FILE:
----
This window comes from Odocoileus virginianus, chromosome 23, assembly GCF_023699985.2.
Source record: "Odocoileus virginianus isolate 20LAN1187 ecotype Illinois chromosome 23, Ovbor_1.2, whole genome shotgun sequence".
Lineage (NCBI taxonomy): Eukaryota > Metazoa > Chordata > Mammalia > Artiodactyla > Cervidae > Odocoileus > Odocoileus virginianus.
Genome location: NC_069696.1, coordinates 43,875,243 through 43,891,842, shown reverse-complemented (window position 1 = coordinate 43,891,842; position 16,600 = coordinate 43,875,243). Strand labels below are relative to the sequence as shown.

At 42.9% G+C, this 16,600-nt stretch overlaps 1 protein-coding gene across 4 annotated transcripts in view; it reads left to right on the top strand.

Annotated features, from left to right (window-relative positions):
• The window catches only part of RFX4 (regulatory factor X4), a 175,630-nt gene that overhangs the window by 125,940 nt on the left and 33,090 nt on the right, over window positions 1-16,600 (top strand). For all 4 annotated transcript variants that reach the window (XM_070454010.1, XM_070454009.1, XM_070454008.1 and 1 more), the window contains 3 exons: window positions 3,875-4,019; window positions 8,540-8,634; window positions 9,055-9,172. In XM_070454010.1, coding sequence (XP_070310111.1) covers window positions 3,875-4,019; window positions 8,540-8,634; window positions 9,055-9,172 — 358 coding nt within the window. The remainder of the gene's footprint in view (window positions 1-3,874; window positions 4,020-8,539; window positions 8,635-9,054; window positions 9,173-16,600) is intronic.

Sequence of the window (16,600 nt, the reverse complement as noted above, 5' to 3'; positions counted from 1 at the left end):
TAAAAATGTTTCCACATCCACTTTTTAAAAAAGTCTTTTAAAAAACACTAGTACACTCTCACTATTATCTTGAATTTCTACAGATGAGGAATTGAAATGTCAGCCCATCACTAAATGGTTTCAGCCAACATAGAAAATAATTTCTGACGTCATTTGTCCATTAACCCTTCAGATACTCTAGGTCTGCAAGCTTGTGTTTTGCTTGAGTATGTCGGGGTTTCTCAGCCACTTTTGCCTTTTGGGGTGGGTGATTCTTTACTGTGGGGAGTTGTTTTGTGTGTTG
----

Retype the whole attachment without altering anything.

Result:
This window comes from Odocoileus virginianus, chromosome 23, assembly GCF_023699985.2.
Source record: "Odocoileus virginianus isolate 20LAN1187 ecotype Illinois chromosome 23, Ovbor_1.2, whole genome shotgun sequence".
Lineage (NCBI taxonomy): Eukaryota > Metazoa > Chordata > Mammalia > Artiodactyla > Cervidae > Odocoileus > Odocoileus virginianus.
Genome location: NC_069696.1, coordinates 43,875,243 through 43,891,842, shown reverse-complemented (window position 1 = coordinate 43,891,842; position 16,600 = coordinate 43,875,243). Strand labels below are relative to the sequence as shown.

At 42.9% G+C, this 16,600-nt stretch overlaps 1 protein-coding gene across 4 annotated transcripts in view; it reads left to right on the top strand.

Annotated features, from left to right (window-relative positions):
• The window catches only part of RFX4 (regulatory factor X4), a 175,630-nt gene that overhangs the window by 125,940 nt on the left and 33,090 nt on the right, over window positions 1-16,600 (top strand). For all 4 annotated transcript variants that reach the window (XM_070454010.1, XM_070454009.1, XM_070454008.1 and 1 more), the window contains 3 exons: window positions 3,875-4,019; window positions 8,540-8,634; window positions 9,055-9,172. In XM_070454010.1, coding sequence (XP_070310111.1) covers window positions 3,875-4,019; window positions 8,540-8,634; window positions 9,055-9,172 — 358 coding nt within the window. The remainder of the gene's footprint in view (window positions 1-3,874; window positions 4,020-8,539; window positions 8,635-9,054; window positions 9,173-16,600) is intronic.

Sequence of the window (16,600 nt, the reverse complement as noted above, 5' to 3'; positions counted from 1 at the left end):
TAAAAATGTTTCCACATCCACTTTTTAAAAAAGTCTTTTAAAAAACACTAGTACACTCTCACTATTATCTTGAATTTCTACAGATGAGGAATTGAAATGTCAGCCCATCACTAAATGGTTTCAGCCAACATAGAAAATAATTTCTGACGTCATTTGTCCATTAACCCTTCAGATACTCTAGGTCTGCAAGCTTGTGTTTTGCTTGAGTATGTCGGGGTTTCTCAGCCACTTTTGCCTTTTGGGGTGGGTGATTCTTTACTGTGGGGAGTTGTTTTGTGTGTTG